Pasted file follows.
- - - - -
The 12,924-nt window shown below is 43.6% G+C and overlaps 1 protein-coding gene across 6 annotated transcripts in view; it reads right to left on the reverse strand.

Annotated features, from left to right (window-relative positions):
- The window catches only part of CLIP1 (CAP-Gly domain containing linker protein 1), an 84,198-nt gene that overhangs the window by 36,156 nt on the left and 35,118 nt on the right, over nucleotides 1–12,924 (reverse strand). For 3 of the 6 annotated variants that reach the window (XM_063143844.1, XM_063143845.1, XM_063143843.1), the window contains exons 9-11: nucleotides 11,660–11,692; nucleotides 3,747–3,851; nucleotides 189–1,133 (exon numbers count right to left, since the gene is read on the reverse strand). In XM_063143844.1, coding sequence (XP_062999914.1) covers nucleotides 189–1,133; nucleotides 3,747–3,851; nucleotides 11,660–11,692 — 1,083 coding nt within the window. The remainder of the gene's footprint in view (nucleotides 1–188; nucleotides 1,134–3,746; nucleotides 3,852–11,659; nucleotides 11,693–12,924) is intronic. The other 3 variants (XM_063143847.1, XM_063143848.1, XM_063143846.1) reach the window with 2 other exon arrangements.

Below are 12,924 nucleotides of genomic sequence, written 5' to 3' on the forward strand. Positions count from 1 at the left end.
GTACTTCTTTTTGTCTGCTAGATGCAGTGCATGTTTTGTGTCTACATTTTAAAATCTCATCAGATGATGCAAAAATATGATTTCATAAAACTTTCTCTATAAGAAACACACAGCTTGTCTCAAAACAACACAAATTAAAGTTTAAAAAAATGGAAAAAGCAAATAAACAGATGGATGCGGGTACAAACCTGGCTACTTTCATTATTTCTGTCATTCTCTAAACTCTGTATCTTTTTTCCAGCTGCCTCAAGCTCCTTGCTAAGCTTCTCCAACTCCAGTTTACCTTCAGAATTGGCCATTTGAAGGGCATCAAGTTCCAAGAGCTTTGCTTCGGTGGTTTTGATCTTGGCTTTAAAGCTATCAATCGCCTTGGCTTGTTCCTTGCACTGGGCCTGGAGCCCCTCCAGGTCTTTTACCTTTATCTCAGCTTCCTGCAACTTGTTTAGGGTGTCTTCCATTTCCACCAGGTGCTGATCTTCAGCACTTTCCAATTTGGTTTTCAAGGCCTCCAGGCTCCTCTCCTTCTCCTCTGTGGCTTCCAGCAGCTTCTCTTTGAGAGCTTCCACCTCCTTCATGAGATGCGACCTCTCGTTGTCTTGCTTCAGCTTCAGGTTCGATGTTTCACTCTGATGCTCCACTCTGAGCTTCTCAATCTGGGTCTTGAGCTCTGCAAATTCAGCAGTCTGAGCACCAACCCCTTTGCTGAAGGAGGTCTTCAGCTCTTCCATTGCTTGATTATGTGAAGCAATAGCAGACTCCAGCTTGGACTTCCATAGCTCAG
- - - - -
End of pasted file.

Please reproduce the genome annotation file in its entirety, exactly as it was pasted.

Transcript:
The 12,924-nt window shown below is 43.6% G+C and overlaps 1 protein-coding gene across 6 annotated transcripts in view; it reads right to left on the reverse strand.

Annotated features, from left to right (window-relative positions):
- The window catches only part of CLIP1 (CAP-Gly domain containing linker protein 1), an 84,198-nt gene that overhangs the window by 36,156 nt on the left and 35,118 nt on the right, over nucleotides 1–12,924 (reverse strand). For 3 of the 6 annotated variants that reach the window (XM_063143844.1, XM_063143845.1, XM_063143843.1), the window contains exons 9-11: nucleotides 11,660–11,692; nucleotides 3,747–3,851; nucleotides 189–1,133 (exon numbers count right to left, since the gene is read on the reverse strand). In XM_063143844.1, coding sequence (XP_062999914.1) covers nucleotides 189–1,133; nucleotides 3,747–3,851; nucleotides 11,660–11,692 — 1,083 coding nt within the window. The remainder of the gene's footprint in view (nucleotides 1–188; nucleotides 1,134–3,746; nucleotides 3,852–11,659; nucleotides 11,693–12,924) is intronic. The other 3 variants (XM_063143847.1, XM_063143848.1, XM_063143846.1) reach the window with 2 other exon arrangements.

Below are 12,924 nucleotides of genomic sequence, written 5' to 3' on the forward strand. Positions count from 1 at the left end.
GTACTTCTTTTTGTCTGCTAGATGCAGTGCATGTTTTGTGTCTACATTTTAAAATCTCATCAGATGATGCAAAAATATGATTTCATAAAACTTTCTCTATAAGAAACACACAGCTTGTCTCAAAACAACACAAATTAAAGTTTAAAAAAATGGAAAAAGCAAATAAACAGATGGATGCGGGTACAAACCTGGCTACTTTCATTATTTCTGTCATTCTCTAAACTCTGTATCTTTTTTCCAGCTGCCTCAAGCTCCTTGCTAAGCTTCTCCAACTCCAGTTTACCTTCAGAATTGGCCATTTGAAGGGCATCAAGTTCCAAGAGCTTTGCTTCGGTGGTTTTGATCTTGGCTTTAAAGCTATCAATCGCCTTGGCTTGTTCCTTGCACTGGGCCTGGAGCCCCTCCAGGTCTTTTACCTTTATCTCAGCTTCCTGCAACTTGTTTAGGGTGTCTTCCATTTCCACCAGGTGCTGATCTTCAGCACTTTCCAATTTGGTTTTCAAGGCCTCCAGGCTCCTCTCCTTCTCCTCTGTGGCTTCCAGCAGCTTCTCTTTGAGAGCTTCCACCTCCTTCATGAGATGCGACCTCTCGTTGTCTTGCTTCAGCTTCAGGTTCGATGTTTCACTCTGATGCTCCACTCTGAGCTTCTCAATCTGGGTCTTGAGCTCTGCAAATTCAGCAGTCTGAGCACCAACCCCTTTGCTGAAGGAGGTCTTCAGCTCTTCCATTGCTTGATTATGTGAAGCAATAGCAGACTCCAGCTTGGACTTCCATAGCTCAG